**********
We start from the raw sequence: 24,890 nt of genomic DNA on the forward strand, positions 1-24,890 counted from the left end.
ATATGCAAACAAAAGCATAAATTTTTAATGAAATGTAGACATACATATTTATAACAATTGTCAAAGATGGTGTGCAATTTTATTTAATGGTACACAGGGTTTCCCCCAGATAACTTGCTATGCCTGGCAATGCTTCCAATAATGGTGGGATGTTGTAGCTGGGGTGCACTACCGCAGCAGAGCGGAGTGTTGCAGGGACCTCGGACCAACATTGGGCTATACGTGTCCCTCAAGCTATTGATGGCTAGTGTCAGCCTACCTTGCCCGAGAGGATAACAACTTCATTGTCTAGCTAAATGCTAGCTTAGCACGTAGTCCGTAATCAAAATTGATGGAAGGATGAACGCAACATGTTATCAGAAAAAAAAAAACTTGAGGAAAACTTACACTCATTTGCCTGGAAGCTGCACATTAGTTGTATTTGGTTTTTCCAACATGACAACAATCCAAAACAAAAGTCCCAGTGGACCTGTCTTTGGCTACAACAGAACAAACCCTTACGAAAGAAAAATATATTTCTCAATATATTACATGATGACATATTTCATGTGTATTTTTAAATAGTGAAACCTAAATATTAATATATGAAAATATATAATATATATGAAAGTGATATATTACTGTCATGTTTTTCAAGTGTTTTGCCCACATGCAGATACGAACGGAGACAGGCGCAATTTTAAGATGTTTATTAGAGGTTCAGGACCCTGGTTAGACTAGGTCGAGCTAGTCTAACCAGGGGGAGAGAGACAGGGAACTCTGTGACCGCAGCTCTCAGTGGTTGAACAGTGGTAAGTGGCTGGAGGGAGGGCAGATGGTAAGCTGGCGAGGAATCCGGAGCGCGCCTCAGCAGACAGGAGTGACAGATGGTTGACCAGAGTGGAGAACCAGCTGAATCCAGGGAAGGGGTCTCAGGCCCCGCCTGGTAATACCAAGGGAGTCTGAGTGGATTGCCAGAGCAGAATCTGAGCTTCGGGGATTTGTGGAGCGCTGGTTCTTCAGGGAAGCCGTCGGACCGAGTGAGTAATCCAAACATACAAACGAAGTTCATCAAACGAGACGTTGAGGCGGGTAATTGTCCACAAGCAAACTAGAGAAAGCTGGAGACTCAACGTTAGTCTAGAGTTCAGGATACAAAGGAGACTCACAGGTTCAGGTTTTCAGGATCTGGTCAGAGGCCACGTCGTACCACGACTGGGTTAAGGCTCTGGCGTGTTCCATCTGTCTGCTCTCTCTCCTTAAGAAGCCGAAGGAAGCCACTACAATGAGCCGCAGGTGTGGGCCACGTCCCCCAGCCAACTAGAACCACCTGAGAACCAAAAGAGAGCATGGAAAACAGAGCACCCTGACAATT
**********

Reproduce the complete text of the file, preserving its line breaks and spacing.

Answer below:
We start from the raw sequence: 24,890 nt of genomic DNA on the forward strand, positions 1-24,890 counted from the left end.
ATATGCAAACAAAAGCATAAATTTTTAATGAAATGTAGACATACATATTTATAACAATTGTCAAAGATGGTGTGCAATTTTATTTAATGGTACACAGGGTTTCCCCCAGATAACTTGCTATGCCTGGCAATGCTTCCAATAATGGTGGGATGTTGTAGCTGGGGTGCACTACCGCAGCAGAGCGGAGTGTTGCAGGGACCTCGGACCAACATTGGGCTATACGTGTCCCTCAAGCTATTGATGGCTAGTGTCAGCCTACCTTGCCCGAGAGGATAACAACTTCATTGTCTAGCTAAATGCTAGCTTAGCACGTAGTCCGTAATCAAAATTGATGGAAGGATGAACGCAACATGTTATCAGAAAAAAAAAAACTTGAGGAAAACTTACACTCATTTGCCTGGAAGCTGCACATTAGTTGTATTTGGTTTTTCCAACATGACAACAATCCAAAACAAAAGTCCCAGTGGACCTGTCTTTGGCTACAACAGAACAAACCCTTACGAAAGAAAAATATATTTCTCAATATATTACATGATGACATATTTCATGTGTATTTTTAAATAGTGAAACCTAAATATTAATATATGAAAATATATAATATATATGAAAGTGATATATTACTGTCATGTTTTTCAAGTGTTTTGCCCACATGCAGATACGAACGGAGACAGGCGCAATTTTAAGATGTTTATTAGAGGTTCAGGACCCTGGTTAGACTAGGTCGAGCTAGTCTAACCAGGGGGAGAGAGACAGGGAACTCTGTGACCGCAGCTCTCAGTGGTTGAACAGTGGTAAGTGGCTGGAGGGAGGGCAGATGGTAAGCTGGCGAGGAATCCGGAGCGCGCCTCAGCAGACAGGAGTGACAGATGGTTGACCAGAGTGGAGAACCAGCTGAATCCAGGGAAGGGGTCTCAGGCCCCGCCTGGTAATACCAAGGGAGTCTGAGTGGATTGCCAGAGCAGAATCTGAGCTTCGGGGATTTGTGGAGCGCTGGTTCTTCAGGGAAGCCGTCGGACCGAGTGAGTAATCCAAACATACAAACGAAGTTCATCAAACGAGACGTTGAGGCGGGTAATTGTCCACAAGCAAACTAGAGAAAGCTGGAGACTCAACGTTAGTCTAGAGTTCAGGATACAAAGGAGACTCACAGGTTCAGGTTTTCAGGATCTGGTCAGAGGCCACGTCGTACCACGACTGGGTTAAGGCTCTGGCGTGTTCCATCTGTCTGCTCTCTCTCCTTAAGAAGCCGAAGGAAGCCACTACAATGAGCCGCAGGTGTGGGCCACGTCCCCCAGCCAACTAGAACCACCTGAGAACCAAAAGAGAGCATGGAAAACAGAGCACCCTGACAATT